Hundreds of corporations converted their workers' traditional pensions to cash-balance plans in the 1990s, arguing it would improve benefits for workers who changed jobs often.
But the audit, conducted by the Labor Department's inspector general, turned up evidence that the contrary is happening -- workers who leave for other jobs are receiving less than they should.
The underpayments could cost some workers as much as $100,000 over their working lives, a report based on the audit concludes.
The audit "proves that a number of companies are illegally slashing the pension benefits of their employees by hundreds of millions of dollars every single year by shifting to cash-balance plans," said Rep. Bernard Sanders (I-Vt.), a longtime critic of cash-balance plans.
The underpayments, which appear to be accidental, in most cases occur when employers incorrectly compute the benefits a departing worker has earned under the plan, the audit said.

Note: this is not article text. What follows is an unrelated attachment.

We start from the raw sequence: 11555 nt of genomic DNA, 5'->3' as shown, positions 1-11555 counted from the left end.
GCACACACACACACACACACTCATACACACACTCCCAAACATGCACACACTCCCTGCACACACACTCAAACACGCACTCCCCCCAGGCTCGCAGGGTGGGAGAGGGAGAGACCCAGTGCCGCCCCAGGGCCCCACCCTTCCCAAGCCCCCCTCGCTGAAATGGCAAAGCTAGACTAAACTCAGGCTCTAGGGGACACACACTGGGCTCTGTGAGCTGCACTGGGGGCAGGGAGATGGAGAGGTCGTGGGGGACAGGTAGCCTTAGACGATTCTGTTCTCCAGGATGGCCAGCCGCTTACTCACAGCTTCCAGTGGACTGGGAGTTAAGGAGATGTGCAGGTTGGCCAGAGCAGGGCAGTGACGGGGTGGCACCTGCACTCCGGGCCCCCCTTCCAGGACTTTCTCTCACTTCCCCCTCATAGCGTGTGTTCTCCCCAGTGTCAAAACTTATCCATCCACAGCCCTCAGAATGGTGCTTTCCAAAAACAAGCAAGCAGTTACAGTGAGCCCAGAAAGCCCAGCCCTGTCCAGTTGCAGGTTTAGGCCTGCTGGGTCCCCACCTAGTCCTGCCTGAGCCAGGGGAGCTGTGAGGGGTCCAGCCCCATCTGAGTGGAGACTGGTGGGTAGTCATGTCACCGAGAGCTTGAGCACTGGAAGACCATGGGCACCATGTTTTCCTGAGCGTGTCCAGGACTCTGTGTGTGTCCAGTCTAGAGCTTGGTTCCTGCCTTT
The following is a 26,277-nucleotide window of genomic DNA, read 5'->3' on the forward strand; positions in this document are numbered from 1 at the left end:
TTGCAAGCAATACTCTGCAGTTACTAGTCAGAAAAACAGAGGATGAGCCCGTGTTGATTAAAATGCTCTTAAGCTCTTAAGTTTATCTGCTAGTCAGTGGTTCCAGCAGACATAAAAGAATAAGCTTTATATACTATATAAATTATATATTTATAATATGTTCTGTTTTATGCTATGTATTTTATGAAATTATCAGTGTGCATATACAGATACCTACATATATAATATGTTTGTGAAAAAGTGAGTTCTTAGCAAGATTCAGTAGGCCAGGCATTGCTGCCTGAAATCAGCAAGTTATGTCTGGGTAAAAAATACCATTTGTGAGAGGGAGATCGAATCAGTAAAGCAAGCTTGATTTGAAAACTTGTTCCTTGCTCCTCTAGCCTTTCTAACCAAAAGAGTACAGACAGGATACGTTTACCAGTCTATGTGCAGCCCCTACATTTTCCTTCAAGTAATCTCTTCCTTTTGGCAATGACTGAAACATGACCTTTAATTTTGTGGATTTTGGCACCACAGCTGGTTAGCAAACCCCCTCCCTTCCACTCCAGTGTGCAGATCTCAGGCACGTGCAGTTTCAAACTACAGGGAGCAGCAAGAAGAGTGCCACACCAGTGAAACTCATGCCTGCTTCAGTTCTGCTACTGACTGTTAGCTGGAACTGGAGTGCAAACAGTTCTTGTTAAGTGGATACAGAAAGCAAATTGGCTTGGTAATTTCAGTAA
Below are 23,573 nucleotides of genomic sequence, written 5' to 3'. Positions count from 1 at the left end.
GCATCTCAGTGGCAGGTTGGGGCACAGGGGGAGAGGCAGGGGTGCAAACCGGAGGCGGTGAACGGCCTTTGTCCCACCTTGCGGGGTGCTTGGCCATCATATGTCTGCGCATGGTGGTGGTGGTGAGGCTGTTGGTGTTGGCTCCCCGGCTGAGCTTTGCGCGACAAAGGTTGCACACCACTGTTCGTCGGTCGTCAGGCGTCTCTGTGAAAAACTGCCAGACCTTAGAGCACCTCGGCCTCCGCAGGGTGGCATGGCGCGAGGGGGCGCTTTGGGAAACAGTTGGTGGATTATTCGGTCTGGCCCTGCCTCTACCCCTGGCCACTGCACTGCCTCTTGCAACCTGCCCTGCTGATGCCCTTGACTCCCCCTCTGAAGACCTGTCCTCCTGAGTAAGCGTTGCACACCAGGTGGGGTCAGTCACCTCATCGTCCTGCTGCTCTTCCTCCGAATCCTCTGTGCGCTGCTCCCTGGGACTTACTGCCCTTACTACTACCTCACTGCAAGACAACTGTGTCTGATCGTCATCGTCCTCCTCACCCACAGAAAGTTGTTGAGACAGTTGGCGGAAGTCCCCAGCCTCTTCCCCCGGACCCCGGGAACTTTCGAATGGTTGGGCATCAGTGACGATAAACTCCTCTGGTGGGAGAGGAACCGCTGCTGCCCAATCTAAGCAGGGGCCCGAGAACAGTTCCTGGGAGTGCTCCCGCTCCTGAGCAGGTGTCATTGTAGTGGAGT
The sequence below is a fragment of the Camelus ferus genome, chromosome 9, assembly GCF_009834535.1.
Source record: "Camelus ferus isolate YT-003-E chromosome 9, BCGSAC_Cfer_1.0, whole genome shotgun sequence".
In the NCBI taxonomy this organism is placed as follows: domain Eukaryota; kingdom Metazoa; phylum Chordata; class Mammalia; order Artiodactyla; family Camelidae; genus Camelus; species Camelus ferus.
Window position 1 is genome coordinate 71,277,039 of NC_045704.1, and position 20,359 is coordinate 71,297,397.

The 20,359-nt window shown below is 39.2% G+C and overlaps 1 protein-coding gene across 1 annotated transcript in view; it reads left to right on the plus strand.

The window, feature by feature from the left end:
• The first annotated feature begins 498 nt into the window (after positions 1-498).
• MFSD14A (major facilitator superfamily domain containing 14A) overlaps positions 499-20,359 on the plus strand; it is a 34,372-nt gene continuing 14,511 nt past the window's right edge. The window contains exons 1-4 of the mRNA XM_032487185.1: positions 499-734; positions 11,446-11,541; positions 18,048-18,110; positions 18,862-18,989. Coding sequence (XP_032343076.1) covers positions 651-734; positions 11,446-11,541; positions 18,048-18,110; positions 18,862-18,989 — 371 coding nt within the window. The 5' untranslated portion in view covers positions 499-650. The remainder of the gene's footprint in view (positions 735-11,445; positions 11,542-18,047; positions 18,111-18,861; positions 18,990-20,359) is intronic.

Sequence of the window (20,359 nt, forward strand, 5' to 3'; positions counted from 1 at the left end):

The Labor Department's Pension and Welfare Benefits Administration, which oversees pension plans, said enforcement action should be taken against offenders, but that the Internal Revenue Service must confirm the underpayments. The findings were sent to the IRS in February.
Cash-balance conversions, which have become popular with corporations in recent years, are controversial because in many cases they result in lower benefits to long-serving employees.
A conversion by International Business Machines Corp. touched off widespread protests from workers that led to congressional hearings and greater government attention to the plans.
The audit noted that there are no hard numbers on cash-balance conversions, but estimates put the total at 300 to 700 since the mid-1980s. The audit looked at 60 plans. The companies were not identified.
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audit by the U.S. Labor Department reveals that one in five companies with hybrid "cash balance" pension plans is shortchanging workers who move on to other employers, according to the Washington Post.